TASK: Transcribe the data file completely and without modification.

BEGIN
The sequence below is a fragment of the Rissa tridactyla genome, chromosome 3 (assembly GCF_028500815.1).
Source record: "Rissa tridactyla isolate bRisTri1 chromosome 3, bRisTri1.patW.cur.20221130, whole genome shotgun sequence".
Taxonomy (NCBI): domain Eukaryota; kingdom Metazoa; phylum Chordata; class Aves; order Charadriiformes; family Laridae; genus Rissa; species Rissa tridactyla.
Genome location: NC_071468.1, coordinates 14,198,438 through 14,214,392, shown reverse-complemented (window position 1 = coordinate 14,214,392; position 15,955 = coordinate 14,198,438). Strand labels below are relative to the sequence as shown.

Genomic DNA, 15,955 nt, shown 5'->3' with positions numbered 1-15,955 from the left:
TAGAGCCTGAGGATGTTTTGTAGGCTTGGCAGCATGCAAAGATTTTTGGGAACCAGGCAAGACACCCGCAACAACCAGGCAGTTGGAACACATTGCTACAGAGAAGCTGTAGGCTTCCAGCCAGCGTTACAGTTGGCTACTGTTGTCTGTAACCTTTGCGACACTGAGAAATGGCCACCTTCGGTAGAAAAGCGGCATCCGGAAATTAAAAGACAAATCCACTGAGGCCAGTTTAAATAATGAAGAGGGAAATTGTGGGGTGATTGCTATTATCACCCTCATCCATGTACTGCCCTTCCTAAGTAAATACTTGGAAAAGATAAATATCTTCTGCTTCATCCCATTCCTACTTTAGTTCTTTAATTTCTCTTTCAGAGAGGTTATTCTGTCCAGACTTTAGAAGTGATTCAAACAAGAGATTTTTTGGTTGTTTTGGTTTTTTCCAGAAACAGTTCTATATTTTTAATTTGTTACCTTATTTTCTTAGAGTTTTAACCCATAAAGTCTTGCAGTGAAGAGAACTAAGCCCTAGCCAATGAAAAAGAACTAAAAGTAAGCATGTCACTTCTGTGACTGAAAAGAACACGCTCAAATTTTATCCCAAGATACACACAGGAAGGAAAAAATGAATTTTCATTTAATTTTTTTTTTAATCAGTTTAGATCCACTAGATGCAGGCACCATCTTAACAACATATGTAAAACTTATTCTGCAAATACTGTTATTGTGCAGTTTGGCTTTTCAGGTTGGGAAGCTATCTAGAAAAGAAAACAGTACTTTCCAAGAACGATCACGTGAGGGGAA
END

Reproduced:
The sequence below is a fragment of the Rissa tridactyla genome, chromosome 3 (assembly GCF_028500815.1).
Source record: "Rissa tridactyla isolate bRisTri1 chromosome 3, bRisTri1.patW.cur.20221130, whole genome shotgun sequence".
Taxonomy (NCBI): domain Eukaryota; kingdom Metazoa; phylum Chordata; class Aves; order Charadriiformes; family Laridae; genus Rissa; species Rissa tridactyla.
Genome location: NC_071468.1, coordinates 14,198,438 through 14,214,392, shown reverse-complemented (window position 1 = coordinate 14,214,392; position 15,955 = coordinate 14,198,438). Strand labels below are relative to the sequence as shown.

Genomic DNA, 15,955 nt, shown 5'->3' with positions numbered 1-15,955 from the left:
TAGAGCCTGAGGATGTTTTGTAGGCTTGGCAGCATGCAAAGATTTTTGGGAACCAGGCAAGACACCCGCAACAACCAGGCAGTTGGAACACATTGCTACAGAGAAGCTGTAGGCTTCCAGCCAGCGTTACAGTTGGCTACTGTTGTCTGTAACCTTTGCGACACTGAGAAATGGCCACCTTCGGTAGAAAAGCGGCATCCGGAAATTAAAAGACAAATCCACTGAGGCCAGTTTAAATAATGAAGAGGGAAATTGTGGGGTGATTGCTATTATCACCCTCATCCATGTACTGCCCTTCCTAAGTAAATACTTGGAAAAGATAAATATCTTCTGCTTCATCCCATTCCTACTTTAGTTCTTTAATTTCTCTTTCAGAGAGGTTATTCTGTCCAGACTTTAGAAGTGATTCAAACAAGAGATTTTTTGGTTGTTTTGGTTTTTTCCAGAAACAGTTCTATATTTTTAATTTGTTACCTTATTTTCTTAGAGTTTTAACCCATAAAGTCTTGCAGTGAAGAGAACTAAGCCCTAGCCAATGAAAAAGAACTAAAAGTAAGCATGTCACTTCTGTGACTGAAAAGAACACGCTCAAATTTTATCCCAAGATACACACAGGAAGGAAAAAATGAATTTTCATTTAATTTTTTTTTTAATCAGTTTAGATCCACTAGATGCAGGCACCATCTTAACAACATATGTAAAACTTATTCTGCAAATACTGTTATTGTGCAGTTTGGCTTTTCAGGTTGGGAAGCTATCTAGAAAAGAAAACAGTACTTTCCAAGAACGATCACGTGAGGGGAA